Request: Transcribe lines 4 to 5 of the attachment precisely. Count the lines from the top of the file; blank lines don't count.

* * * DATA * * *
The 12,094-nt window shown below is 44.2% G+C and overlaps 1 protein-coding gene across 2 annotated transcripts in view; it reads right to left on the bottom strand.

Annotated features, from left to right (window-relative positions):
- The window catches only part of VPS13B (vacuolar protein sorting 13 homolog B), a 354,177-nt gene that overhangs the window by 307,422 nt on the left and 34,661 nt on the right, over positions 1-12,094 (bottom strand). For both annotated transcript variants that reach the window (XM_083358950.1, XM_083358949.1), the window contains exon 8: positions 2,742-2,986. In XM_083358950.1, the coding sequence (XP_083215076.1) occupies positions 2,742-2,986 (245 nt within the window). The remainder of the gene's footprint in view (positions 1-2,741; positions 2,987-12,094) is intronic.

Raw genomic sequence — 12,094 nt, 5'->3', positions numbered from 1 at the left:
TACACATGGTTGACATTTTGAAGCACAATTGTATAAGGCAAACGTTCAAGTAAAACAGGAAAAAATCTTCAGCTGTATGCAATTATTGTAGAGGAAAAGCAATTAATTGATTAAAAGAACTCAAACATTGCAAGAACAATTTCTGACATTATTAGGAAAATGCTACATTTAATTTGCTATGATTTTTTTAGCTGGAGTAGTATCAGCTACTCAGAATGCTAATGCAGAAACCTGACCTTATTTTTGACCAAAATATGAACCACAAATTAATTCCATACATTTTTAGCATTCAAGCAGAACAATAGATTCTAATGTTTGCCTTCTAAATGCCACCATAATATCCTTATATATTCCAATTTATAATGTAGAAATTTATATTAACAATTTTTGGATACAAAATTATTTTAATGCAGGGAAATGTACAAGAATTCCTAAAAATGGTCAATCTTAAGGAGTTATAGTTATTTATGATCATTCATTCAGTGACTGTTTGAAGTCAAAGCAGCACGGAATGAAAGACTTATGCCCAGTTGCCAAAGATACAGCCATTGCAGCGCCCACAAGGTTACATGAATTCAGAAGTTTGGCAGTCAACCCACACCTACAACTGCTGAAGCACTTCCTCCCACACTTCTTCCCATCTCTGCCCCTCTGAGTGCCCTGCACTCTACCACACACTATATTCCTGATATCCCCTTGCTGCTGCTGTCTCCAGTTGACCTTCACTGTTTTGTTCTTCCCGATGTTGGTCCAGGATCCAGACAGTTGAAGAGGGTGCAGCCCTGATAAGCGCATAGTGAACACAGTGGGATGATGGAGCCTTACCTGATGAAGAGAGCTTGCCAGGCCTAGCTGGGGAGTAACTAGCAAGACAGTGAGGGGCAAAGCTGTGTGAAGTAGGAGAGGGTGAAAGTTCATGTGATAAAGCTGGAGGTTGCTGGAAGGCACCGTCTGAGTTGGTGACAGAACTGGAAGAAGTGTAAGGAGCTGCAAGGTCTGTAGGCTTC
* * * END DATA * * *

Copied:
Raw genomic sequence — 12,094 nt, 5'->3', positions numbered from 1 at the left:
TACACATGGTTGACATTTTGAAGCACAATTGTATAAGGCAAACGTTCAAGTAAAACAGGAAAAAATCTTCAGCTGTATGCAATTATTGTAGAGGAAAAGCAATTAATTGATTAAAAGAACTCAAACATTGCAAGAACAATTTCTGACATTATTAGGAAAATGCTACATTTAATTTGCTATGATTTTTTTAGCTGGAGTAGTATCAGCTACTCAGAATGCTAATGCAGAAACCTGACCTTATTTTTGACCAAAATATGAACCACAAATTAATTCCATACATTTTTAGCATTCAAGCAGAACAATAGATTCTAATGTTTGCCTTCTAAATGCCACCATAATATCCTTATATATTCCAATTTATAATGTAGAAATTTATATTAACAATTTTTGGATACAAAATTATTTTAATGCAGGGAAATGTACAAGAATTCCTAAAAATGGTCAATCTTAAGGAGTTATAGTTATTTATGATCATTCATTCAGTGACTGTTTGAAGTCAAAGCAGCACGGAATGAAAGACTTATGCCCAGTTGCCAAAGATACAGCCATTGCAGCGCCCACAAGGTTACATGAATTCAGAAGTTTGGCAGTCAACCCACACCTACAACTGCTGAAGCACTTCCTCCCACACTTCTTCCCATCTCTGCCCCTCTGAGTGCCCTGCACTCTACCACACACTATATTCCTGATATCCCCTTGCTGCTGCTGTCTCCAGTTGACCTTCACTGTTTTGTTCTTCCCGATGTTGGTCCAGGATCCAGACAGTTGAAGAGGGTGCAGCCCTGATAAGCGCATAGTGAACACAGTGGGATGATGGAGCCTTACCTGATGAAGAGAGCTTGCCAGGCCTAGCTGGGGAGTAACTAGCAAGACAGTGAGGGGCAAAGCTGTGTGAAGTAGGAGAGGGTGAAAGTTCATGTGATAAAGCTGGAGGTTGCTGGAAGGCACCGTCTGAGTTGGTGACAGAACTGGAAGAAGTGTAAGGAGCTGCAAGGTCTGTAGGCTTC